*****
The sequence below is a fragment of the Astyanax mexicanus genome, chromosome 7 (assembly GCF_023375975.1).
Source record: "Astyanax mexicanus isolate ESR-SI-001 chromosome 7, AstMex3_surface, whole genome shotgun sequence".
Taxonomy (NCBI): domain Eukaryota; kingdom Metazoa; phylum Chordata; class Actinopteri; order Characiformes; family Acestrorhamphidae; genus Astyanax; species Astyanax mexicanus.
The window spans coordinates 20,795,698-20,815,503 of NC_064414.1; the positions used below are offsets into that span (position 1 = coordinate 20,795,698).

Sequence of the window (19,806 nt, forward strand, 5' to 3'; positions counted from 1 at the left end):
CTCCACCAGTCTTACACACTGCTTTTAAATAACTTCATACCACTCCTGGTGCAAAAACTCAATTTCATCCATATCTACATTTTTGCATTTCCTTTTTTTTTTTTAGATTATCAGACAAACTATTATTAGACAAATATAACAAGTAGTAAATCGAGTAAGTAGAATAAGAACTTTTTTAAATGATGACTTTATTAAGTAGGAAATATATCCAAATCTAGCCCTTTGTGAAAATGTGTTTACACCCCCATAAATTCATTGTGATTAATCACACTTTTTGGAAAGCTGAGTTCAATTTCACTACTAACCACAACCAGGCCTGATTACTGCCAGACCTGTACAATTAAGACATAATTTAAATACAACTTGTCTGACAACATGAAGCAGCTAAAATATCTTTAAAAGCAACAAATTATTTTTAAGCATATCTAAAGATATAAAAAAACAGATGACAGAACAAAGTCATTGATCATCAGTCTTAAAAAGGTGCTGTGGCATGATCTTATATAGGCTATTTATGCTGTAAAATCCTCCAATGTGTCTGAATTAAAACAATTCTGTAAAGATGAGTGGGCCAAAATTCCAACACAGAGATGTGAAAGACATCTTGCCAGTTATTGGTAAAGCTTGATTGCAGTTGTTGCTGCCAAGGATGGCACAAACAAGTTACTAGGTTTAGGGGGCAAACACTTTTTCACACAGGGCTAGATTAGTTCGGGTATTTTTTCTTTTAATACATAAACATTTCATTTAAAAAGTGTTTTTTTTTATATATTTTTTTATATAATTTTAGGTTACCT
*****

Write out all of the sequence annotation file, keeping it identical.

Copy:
The sequence below is a fragment of the Astyanax mexicanus genome, chromosome 7 (assembly GCF_023375975.1).
Source record: "Astyanax mexicanus isolate ESR-SI-001 chromosome 7, AstMex3_surface, whole genome shotgun sequence".
Taxonomy (NCBI): domain Eukaryota; kingdom Metazoa; phylum Chordata; class Actinopteri; order Characiformes; family Acestrorhamphidae; genus Astyanax; species Astyanax mexicanus.
The window spans coordinates 20,795,698-20,815,503 of NC_064414.1; the positions used below are offsets into that span (position 1 = coordinate 20,795,698).

Sequence of the window (19,806 nt, forward strand, 5' to 3'; positions counted from 1 at the left end):
CTCCACCAGTCTTACACACTGCTTTTAAATAACTTCATACCACTCCTGGTGCAAAAACTCAATTTCATCCATATCTACATTTTTGCATTTCCTTTTTTTTTTTTAGATTATCAGACAAACTATTATTAGACAAATATAACAAGTAGTAAATCGAGTAAGTAGAATAAGAACTTTTTTAAATGATGACTTTATTAAGTAGGAAATATATCCAAATCTAGCCCTTTGTGAAAATGTGTTTACACCCCCATAAATTCATTGTGATTAATCACACTTTTTGGAAAGCTGAGTTCAATTTCACTACTAACCACAACCAGGCCTGATTACTGCCAGACCTGTACAATTAAGACATAATTTAAATACAACTTGTCTGACAACATGAAGCAGCTAAAATATCTTTAAAAGCAACAAATTATTTTTAAGCATATCTAAAGATATAAAAAAACAGATGACAGAACAAAGTCATTGATCATCAGTCTTAAAAAGGTGCTGTGGCATGATCTTATATAGGCTATTTATGCTGTAAAATCCTCCAATGTGTCTGAATTAAAACAATTCTGTAAAGATGAGTGGGCCAAAATTCCAACACAGAGATGTGAAAGACATCTTGCCAGTTATTGGTAAAGCTTGATTGCAGTTGTTGCTGCCAAGGATGGCACAAACAAGTTACTAGGTTTAGGGGGCAAACACTTTTTCACACAGGGCTAGATTAGTTCGGGTATTTTTTCTTTTAATACATAAACATTTCATTTAAAAAGTGTTTTTTTTTATATATTTTTTTATATAATTTTAGGTTACCT